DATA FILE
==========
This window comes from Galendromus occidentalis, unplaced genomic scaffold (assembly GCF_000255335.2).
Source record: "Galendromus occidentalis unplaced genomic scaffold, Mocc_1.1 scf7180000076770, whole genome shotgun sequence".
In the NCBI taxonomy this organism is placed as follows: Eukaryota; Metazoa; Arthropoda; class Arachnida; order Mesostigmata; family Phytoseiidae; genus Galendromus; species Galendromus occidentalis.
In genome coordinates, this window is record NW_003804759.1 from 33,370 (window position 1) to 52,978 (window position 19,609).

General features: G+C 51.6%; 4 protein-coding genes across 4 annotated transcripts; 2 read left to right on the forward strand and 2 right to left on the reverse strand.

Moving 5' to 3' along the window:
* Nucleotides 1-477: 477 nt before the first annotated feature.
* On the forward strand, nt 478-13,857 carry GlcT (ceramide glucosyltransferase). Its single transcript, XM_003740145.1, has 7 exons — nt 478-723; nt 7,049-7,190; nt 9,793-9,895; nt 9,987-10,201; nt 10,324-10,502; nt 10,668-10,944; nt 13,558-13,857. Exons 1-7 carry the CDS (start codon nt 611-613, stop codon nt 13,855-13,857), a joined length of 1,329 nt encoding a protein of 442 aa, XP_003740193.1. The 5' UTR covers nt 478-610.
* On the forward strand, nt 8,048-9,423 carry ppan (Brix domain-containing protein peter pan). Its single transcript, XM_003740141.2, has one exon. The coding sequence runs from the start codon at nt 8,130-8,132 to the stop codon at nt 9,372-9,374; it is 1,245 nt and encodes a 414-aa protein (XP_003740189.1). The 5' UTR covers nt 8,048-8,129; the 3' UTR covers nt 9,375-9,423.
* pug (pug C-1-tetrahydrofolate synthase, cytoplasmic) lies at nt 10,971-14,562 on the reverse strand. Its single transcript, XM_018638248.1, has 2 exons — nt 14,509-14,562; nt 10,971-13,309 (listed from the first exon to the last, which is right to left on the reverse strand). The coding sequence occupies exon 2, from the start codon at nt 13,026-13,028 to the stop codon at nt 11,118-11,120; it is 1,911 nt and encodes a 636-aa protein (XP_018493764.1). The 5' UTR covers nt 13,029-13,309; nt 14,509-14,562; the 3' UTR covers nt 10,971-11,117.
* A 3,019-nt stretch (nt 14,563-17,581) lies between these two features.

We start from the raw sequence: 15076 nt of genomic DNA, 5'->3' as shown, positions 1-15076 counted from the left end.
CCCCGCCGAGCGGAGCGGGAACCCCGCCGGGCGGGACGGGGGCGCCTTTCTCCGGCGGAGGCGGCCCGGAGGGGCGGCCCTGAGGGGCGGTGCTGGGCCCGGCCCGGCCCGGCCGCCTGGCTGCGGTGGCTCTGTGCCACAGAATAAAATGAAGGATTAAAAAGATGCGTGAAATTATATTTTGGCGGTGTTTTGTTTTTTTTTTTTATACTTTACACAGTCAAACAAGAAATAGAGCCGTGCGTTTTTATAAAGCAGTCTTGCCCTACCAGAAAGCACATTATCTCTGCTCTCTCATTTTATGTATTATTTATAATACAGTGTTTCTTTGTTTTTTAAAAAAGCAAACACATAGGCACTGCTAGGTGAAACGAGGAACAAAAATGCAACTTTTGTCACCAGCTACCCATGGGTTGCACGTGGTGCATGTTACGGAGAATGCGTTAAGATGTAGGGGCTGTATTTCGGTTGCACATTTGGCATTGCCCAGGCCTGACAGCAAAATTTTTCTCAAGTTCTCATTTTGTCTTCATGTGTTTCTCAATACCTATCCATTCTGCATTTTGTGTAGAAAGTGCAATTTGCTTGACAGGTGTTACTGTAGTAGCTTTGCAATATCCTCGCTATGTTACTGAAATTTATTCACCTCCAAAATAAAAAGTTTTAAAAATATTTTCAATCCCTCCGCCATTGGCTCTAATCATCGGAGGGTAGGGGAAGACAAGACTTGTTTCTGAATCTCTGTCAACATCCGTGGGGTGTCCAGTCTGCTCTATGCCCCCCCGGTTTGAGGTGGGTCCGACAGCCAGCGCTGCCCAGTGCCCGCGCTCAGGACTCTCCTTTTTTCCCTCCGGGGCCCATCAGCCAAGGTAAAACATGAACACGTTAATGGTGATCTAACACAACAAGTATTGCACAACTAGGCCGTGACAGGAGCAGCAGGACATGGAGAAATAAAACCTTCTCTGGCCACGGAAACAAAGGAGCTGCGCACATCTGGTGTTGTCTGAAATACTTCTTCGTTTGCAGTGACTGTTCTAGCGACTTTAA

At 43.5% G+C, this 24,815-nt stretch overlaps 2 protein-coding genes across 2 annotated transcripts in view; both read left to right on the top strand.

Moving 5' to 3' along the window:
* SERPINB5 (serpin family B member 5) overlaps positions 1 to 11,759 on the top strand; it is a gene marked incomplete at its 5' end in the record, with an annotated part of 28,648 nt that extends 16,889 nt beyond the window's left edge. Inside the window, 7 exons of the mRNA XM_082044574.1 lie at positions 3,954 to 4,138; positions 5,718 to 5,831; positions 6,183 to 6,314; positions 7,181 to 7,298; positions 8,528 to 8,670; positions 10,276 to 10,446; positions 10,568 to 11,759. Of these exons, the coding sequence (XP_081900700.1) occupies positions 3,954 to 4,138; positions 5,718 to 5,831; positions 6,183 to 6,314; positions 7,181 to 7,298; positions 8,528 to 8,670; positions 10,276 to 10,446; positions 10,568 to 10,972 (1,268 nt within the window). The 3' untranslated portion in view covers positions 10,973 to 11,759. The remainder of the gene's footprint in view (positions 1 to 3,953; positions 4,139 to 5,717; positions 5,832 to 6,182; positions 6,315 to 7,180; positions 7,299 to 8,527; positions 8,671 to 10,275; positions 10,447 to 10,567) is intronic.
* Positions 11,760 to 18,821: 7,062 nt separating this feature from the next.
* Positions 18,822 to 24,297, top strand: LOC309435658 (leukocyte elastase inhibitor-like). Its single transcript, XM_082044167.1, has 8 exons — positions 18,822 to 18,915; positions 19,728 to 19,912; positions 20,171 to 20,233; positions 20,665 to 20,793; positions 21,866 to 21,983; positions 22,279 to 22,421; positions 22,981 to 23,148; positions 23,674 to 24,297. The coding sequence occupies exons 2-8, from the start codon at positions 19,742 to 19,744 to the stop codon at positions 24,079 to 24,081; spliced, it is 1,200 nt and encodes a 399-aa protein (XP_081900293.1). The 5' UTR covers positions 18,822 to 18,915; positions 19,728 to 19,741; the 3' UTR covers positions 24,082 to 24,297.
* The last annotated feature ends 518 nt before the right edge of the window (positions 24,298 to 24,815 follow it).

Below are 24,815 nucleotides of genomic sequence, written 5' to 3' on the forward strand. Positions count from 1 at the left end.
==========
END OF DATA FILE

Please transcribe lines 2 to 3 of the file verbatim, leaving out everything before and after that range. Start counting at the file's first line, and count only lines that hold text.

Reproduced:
Source record: "Galendromus occidentalis unplaced genomic scaffold, Mocc_1.1 scf7180000076770, whole genome shotgun sequence".
In the NCBI taxonomy this organism is placed as follows: Eukaryota; Metazoa; Arthropoda; class Arachnida; order Mesostigmata; family Phytoseiidae; genus Galendromus; species Galendromus occidentalis.